Wedding dresses, which would traditionally have been reserved for the aristocracy but eventually became standard for all brides (which they still are today, although the expensive embroidery and craftsmanship means many brides rent them), speak of the stories that traditional Korean clothing can tell. in relation to its holder.
As explained by Dr. Young Yang Chung, a textile historian and embroiderer of Korean origin, who was consulted for the Korean Fashion exhibition, “Clothing is not clothing. Everything makes sense, especially 100 years ago.”
One of the two garments to be exhibited is of red, yellow and blue silk – a patchwork of various old garments made into a new one – and embroidered with symbols that would also have meaning.
Describing one of the garments, Chung says, “It has a 1.5-foot-wide sleeve with three stripes of color and is constructed with 10 layers of padding. [made of] rice paper to make it hardened….The color will determine age, sex, occasion and social status.”
Red and blue, she says, symbolize harmony, and “this unique way of construction, with fully embroidered patterns … symbolic of the harmony of the bride and groom is something else.” For example, lotus and peony flowers represent wealth and dignity.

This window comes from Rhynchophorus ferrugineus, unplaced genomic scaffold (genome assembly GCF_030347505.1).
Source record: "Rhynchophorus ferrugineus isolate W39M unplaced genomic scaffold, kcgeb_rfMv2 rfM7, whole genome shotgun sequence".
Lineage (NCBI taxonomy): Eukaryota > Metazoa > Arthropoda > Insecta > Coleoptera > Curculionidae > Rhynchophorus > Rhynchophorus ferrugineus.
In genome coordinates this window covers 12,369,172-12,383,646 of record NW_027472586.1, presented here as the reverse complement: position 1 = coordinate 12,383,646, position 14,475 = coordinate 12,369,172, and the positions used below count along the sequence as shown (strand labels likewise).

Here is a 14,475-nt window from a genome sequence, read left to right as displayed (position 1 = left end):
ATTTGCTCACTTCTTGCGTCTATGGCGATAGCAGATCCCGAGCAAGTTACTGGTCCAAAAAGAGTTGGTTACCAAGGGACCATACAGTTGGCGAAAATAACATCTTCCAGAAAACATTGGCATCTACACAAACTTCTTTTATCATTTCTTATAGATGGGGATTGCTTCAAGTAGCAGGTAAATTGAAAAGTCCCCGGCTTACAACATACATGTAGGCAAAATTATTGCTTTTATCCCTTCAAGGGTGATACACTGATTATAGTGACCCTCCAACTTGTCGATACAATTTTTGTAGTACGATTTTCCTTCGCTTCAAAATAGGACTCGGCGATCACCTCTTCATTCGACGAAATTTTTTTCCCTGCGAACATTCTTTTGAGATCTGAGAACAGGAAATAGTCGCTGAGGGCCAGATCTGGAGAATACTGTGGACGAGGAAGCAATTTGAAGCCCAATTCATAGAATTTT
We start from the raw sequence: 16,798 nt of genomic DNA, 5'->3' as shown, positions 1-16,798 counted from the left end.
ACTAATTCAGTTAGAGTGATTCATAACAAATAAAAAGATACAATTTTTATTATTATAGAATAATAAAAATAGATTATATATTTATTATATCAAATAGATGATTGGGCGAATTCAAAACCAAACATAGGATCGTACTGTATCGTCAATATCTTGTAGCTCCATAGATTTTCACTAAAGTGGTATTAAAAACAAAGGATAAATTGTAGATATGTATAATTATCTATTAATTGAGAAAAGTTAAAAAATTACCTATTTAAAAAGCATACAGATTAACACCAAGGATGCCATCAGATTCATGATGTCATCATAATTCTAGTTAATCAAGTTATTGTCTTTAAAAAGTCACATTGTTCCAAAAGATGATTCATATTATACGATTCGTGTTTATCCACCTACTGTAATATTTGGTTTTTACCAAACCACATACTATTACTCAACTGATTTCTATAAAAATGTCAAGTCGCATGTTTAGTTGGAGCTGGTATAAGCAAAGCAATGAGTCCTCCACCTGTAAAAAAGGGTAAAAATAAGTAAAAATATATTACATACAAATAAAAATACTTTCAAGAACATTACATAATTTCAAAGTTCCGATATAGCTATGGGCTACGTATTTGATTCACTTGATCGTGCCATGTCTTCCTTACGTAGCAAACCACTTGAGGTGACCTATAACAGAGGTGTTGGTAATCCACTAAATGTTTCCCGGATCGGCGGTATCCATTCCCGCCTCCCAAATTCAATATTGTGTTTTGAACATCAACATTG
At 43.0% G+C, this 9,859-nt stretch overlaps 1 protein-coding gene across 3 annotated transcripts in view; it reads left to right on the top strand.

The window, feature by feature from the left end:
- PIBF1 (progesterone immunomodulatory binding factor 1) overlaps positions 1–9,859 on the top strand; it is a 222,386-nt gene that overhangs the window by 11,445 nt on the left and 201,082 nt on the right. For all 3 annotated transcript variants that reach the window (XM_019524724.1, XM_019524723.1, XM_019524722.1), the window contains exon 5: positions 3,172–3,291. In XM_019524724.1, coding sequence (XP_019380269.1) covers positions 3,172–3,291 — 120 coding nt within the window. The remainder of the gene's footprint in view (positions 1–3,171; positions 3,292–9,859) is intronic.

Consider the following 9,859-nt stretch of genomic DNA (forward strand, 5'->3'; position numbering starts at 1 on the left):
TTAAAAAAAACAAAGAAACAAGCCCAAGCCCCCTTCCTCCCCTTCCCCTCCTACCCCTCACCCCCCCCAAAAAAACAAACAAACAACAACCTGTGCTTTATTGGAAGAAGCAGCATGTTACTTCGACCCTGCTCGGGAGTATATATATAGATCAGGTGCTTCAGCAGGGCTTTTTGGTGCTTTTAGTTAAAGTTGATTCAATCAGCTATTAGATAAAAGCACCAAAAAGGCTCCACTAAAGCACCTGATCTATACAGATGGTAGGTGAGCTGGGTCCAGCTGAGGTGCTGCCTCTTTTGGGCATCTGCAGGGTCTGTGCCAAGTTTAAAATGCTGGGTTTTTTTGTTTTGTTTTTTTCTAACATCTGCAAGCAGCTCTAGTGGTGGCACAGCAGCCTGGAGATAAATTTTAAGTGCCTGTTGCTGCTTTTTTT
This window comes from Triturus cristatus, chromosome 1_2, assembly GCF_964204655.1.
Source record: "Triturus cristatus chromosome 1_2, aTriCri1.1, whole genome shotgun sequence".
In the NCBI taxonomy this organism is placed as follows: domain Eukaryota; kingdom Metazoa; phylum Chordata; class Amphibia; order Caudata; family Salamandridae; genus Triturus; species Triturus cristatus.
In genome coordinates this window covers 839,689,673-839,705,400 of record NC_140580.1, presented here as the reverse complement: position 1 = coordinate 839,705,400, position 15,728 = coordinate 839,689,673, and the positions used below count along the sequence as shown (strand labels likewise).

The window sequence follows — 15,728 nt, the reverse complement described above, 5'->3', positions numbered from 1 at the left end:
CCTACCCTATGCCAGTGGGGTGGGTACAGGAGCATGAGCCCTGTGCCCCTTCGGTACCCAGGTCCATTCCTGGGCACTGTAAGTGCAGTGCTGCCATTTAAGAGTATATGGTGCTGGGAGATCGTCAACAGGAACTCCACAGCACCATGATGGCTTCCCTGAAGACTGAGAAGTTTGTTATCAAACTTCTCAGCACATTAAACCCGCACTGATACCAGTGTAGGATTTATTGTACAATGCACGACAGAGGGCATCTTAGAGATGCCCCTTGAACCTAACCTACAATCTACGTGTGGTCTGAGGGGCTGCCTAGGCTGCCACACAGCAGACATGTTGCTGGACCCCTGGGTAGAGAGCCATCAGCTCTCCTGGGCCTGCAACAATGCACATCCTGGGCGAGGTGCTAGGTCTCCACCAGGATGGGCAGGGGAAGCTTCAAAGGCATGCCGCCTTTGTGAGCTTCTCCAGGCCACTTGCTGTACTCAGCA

“This exhibition is so important for the public to understand Korean color and concept and the symbolic meanings of the designs,” Chung says.
The exhibit travels through time and Korea’s sometimes tumultuous history, from the country’s colonization by Japan to the Korean War — factors Talbot and Chung agree may have been among the reasons the country was off the radar for something like fashion. It extends into more contemporary times, featuring pieces like the mid-’60s with lots of color saekdong are worn by designer Nora Noh and then take things even further in a chaekgado jacket, tunic and trousers by designer Lie Sang Bong shown in 2017.
The link between the featured designers, according to Talbot, “is the Korean tradition as a point of inspiration for new expressions,” or designers who have used the past to create for the present.
“I think what [Lie Sang Bong is] doing is to show how Korean cultural heritage can be interpreted for the modern world. For example, some of the designers from previous generations who had international success, like Lee Young Hee, you look at her clothes and you recognize them as Korean for the most part. If you know Korean clothing, you can see the origin of hanbok in them. So it’s kind of a literal reimagining of hanbok or traditional Korean clothing,” says Talbot. Sang Bong lie? Not that much. In fact, you don’t see the cut, the construction, the shapes hanbok, but you see elements of Korean culture that stand out. For example, one of the dresses that we have has these very colorful patterns that were inspired by architectural paintings from the Joseon Dynasty, so that’s an aspect of Korean culture that you don’t necessarily expect to see manifested in the dress. He is perhaps best known, certainly in Korea, for his use of the Korean script, hangul, as a decorative element and we will emphasize this in the show as well.”